Meaning of OPTICS in English

OPTICS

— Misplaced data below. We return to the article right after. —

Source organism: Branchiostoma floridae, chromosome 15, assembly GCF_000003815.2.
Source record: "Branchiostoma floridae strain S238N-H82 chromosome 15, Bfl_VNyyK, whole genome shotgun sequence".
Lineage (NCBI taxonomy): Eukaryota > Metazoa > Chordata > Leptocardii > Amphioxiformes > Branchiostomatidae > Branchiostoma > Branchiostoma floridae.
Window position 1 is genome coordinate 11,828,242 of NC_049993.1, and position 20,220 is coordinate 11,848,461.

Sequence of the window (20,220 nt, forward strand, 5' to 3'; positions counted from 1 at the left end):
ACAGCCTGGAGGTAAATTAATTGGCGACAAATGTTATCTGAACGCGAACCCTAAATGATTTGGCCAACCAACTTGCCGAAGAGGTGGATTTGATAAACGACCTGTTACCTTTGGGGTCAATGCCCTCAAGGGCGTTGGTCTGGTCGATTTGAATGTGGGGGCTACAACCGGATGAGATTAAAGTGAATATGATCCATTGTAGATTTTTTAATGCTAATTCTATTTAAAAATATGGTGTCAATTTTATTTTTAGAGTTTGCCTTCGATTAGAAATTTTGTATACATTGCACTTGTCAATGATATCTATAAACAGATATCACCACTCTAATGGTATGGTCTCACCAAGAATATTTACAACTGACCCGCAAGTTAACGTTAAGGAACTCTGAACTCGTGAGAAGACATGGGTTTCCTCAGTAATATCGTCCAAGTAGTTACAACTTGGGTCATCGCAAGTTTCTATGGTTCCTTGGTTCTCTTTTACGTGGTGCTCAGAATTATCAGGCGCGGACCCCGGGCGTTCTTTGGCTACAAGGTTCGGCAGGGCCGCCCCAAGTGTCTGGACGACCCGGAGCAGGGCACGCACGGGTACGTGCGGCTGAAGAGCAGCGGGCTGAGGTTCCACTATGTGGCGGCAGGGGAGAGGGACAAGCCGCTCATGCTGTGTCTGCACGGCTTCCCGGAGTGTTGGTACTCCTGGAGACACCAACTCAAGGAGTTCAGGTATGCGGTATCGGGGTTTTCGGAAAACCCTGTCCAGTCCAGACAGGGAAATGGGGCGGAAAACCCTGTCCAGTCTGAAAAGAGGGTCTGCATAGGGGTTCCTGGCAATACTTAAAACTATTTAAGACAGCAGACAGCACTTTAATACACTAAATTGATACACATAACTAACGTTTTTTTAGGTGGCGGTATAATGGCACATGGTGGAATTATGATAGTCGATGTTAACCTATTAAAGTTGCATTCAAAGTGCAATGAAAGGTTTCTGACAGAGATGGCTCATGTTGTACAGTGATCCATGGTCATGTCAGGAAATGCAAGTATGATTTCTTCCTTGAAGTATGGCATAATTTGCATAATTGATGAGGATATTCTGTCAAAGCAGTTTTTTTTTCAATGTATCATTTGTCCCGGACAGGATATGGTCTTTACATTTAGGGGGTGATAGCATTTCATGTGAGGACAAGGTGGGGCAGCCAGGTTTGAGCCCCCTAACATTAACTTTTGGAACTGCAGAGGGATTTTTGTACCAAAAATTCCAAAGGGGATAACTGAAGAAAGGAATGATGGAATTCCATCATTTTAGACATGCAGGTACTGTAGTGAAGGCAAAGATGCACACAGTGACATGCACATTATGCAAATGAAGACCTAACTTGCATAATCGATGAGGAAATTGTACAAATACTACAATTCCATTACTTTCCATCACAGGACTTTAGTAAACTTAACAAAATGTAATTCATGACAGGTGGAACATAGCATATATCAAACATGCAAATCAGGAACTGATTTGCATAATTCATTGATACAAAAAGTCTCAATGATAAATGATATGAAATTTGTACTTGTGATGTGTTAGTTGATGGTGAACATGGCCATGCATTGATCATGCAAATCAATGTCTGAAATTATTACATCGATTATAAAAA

science concerned with the genesis and propagation of light, the changes that it undergoes and produces, and other phenomena closely associated with it. There are two major branches of optics, physical and geometrical. Physical optics deals primarily with the nature and properties of light itself. Geometrical optics has to do with the principles that govern the image-forming properties of lenses, mirrors, and other devices that make use of light. It also includes optical data processing, which involves the manipulation of the information content of an image formed by coherent optical systems. Originally, the term optics was used only in relation to the eye and vision. Later, as lenses and other devices for aiding vision began to be developed, these were naturally called optical instruments, and the meaning of the term optics eventually became broadened to cover any application of light, even though the ultimate receiver is not the eye but a physical detector, such as a photographic plate or a television camera. In the 20th century optical methods came to be applied extensively to regions of the electromagnetic radiation spectrum not visible to the eye, such as X-rays, ultraviolet, infrared, and microwave radio waves, and to this extent these regions are now often included in the general field of optics. In the present article the image-forming properties of lenses, mirrors, and other devices that make use of light are considered. The wave and quantum nature of light, its velocity, wavelength, polarization, diffraction, and interference may be found in light. The interrelations between light and electricity, which are involved in light sources and detectors, are treated in optoelectronic device. The analysis of light into its component colours by prisms and gratings forms the basis of the extensive field of spectroscopy, the principles of which are discussed in spectroscopy. For information about the reception of light by the retina of the eye and the interpretation of images by the brain, see eye: Human vision: Structure and function of the eye. science concerned with the genesis and propagation of light, the changes that it undergoes and produces, and other phenomena closely associated with it. There are two major branches of optics: physical and geometrical. Physical optics deals primarily with the nature and properties of light itself. Geometrical optics has to do with the principles that govern the image-forming properties of lenses, mirrors, and other devices that make use of light. It also includes optical data processing, which involves the manipulation of the information content of an image formed by coherent optical systems. The ancient Greeks and Arabs had some knowledge of the nature and properties of light. The foundations of the science of optics, however, were not established until the 17th century. During the early 1600s Galileo Galilei constructed the first telescopes that could be used for astronomical observation. In the 1650s the French mathematician Pierre de Fermat succeeded in deriving the law of refraction from a principle attributed to the Greek geometer Hero of Alexandria (1st century AD), according to which reflected light traverses the shortest distance between two points compatible with meeting the reflecting surface. By century's end, the Dutch mathematician-physicist Christiaan Huygens provided a mechanical explanation of reflection and refraction in his Trait de la lumire (1690; Treatise on Light). In the same work, he formulated a theory on the nature of light in which he related light to wave motion. In 1704 Isaac Newton published his Opticks, which included a comprehensive study of refraction, dispersion, diffraction, and polarization and a theoretical description of the corpuscular nature of light (i.e., light as consisting of moving particles). Newton's views, especially his particle theory of light, came to dominate scientific thought for over a century, completely overshadowing Huygens' contributions. During the early 1800s Thomas Young, an English physician and physicist, studied the phenomenon of interference and found that it could only be explained if light consisted of waves. Young's findings, which were corroborated by the mathematical analysis of A.J. Fresnel of France, resurrected the wave theory of light. This conception held sway among the next several generations of investigators, including the British physicist James Clerk Maxwell, whose electromagnetic theory of light (1864) is generally considered the foremost achievement of classical optics. According to Maxwell's theory, light and various other forms of radiant energy are propagated in the form of electromagnetic wavesi.e., disturbances generated by the oscillation or acceleration of an electric charge and characterized by the temporal and spatial relations associated with wave motion. The groundwork for modern optics was laid by the introduction of quantum theory at the turn of the century. The theory, proposed in 1900 by Max Planck of Germany, explained that radiant energy is emitted in discrete units, or quanta. In 1905 Albert Einstein extended this idea of light and demonstrated that, in the photoelectric effect, light behaves as though all of its energy were concentrated in minute particles later called photons. Einstein's finding, coupled with the electromagnetic theory, led to the present-day view that light behaves like waves in certain situations and like particles in others. The subsequent development of quantum mechanics, largely from 1925 to 1935, yielded a systematic explanation of this fundamental wave-particle duality of light. Advances in physical optics were paralleled by rapid progress in geometrical optics. Lenses of reasonably high quality had been produced for telescopes and microscopes since the late 1700s, and in 1841 the German mathematician Carl Friedrich Gauss published his influential treatise on geometrical optics. In it he detailed the concept of the focal length and cardinal points of a lens system and devised formulas for calculating the position and size of the image formed by a lens of a given focal length. A little over a decade later, Gauss's theoretical work was extended to the calculation of the five principal aberrations of a lens (spherical, coma, astigmatism, Petzval field curvature, and distortion), thus establishing the basis for the formal procedures of lens design that were used for the next 100 years. Two major developments, the emergence of communication and information theory in the 1950s and the invention of the laser in the early 1960s, ushered in a new era in optics. The initial tie between optics and communications arose because of the many analogies that exist between the two areas and because of the similar mathematical methods used to formally describe the behaviour of electrical circuits and optical systems. A matter of much concern since the invention of the lens as an imaging device has always been the description of the optical system that forms the image; information about an object is relayed and presented as an image. In this sense, an optical system can be considered a communication channel and be analyzed as such. The manipulation of the content of an image by means of optical systems using coherent light (i.e., light of a single frequency or colour in which all the components are in step with each other) became a subject for serious study in the 1950s. The laser provided an ideal tool for optical data processing and communication. It gave rise to significant advances in holography, a two-step coherent image-forming process in which an intermediate record is made of the complex optical field associated with an object. A notable application of holography in the area of optical information processing is binary data storage and retrieval. The laser, moreover, has proved to be a very efficient means of transmitting audio and video information (e.g., telephone conversations and television programs). It is superior to ordinary electronic transmitters for several reasons. Because the frequency of laser light is appreciably higher than that of radio waves, for example, a laser beam can carry substantially more information. Furthermore, since a laser beam is highly directional, it is able to transmit information with very little interference and over long distances. In long-distance communication applications, lasers are frequently used in conjunction with optical fibres of glass or plastic that make it possible to transfer laser light from one relay station to the next with almost no loss of energy. Additional reading There are many journals and hundreds of books covering the general field of optics; some of the more familiar books include Arthur C. Hardy and Fred H. Perrin, The Principles of Optics (1932); and Francis A. Jenkins and Harvey E. White, Fundamentals of Optics, 4th ed. (1976). At a more advanced level are R.S. Longhurst, Geometrical and Physical Optics, 3rd ed. (1973); L.C. Martin, Technical Optics, 2 vol. (196061); Max Born and Emil Wolf, Principles of Optics, 6th ed. (1980, reissued 1993); and Eugene Hecht and Alfred Zajac, Optics, 2nd ed. (1987). In the purely geometric field, the following can be recommended: W.T. Welford, Geometrical Optics (1962), which is fairly elementary and provides an excellent introduction to the subject; and L.C. Martin, Geometrical Optics (1955), which is somewhat more advanced. Other useful works include Applied Optics and Optical Engineering (irregular), with volumes treating optical devices, optical theory, and the principal types of optical instruments; and A.E. Conrady, Applied Optics and Optical Design, part 1 (1929, reissued 1992), and part 2, ed. and completed by Rudolf Kingslake (1960, reissued 1992), a full description of the theory and practice of lens design, providing detailed instructions for the design of many types of optical systems. Walter T. Welford, Useful Optics (1991), is a succinct review of principles basic to implementing optical tools.Recommended books on the subject of information theory are Edward L. O'Neill, Introduction to Statistical Optics (1963, reissued 1992); Joseph W. Goodman, Introduction to Fourier Optics (1968, reissued 1988); Arnold Roy Shulman, Optical Data Processing (1970); Kendall Preston, Coherent Optical Computers (1972); H. Lipson (ed.), Optical Transforms (1972); Ajoy Ghatak and K. Thyagarajan, Optical Electronics (1989); George W. Stroke, An Introduction to Coherent Optics and Holography, 2nd ed. (1969); John B. DeVelis and George O. Reynolds, Theory and Applications of Holography (1967); Robert J. Collier, Christoph B. Burckhardt, and Lawrence H. Lin, Optical Holography (1971); and Robert Jones and Catherine Wykes, Holographic and Speckle Interferometry, 2nd ed. (1989). Topics of current research may be found in the periodicals Journal of the Optical Society of America (monthly); Applied Optics (semimonthly); and Progress in Optics (annual). Rudolf Kingslake Brian J. Thompson The Editors of the Encyclopdia Britannica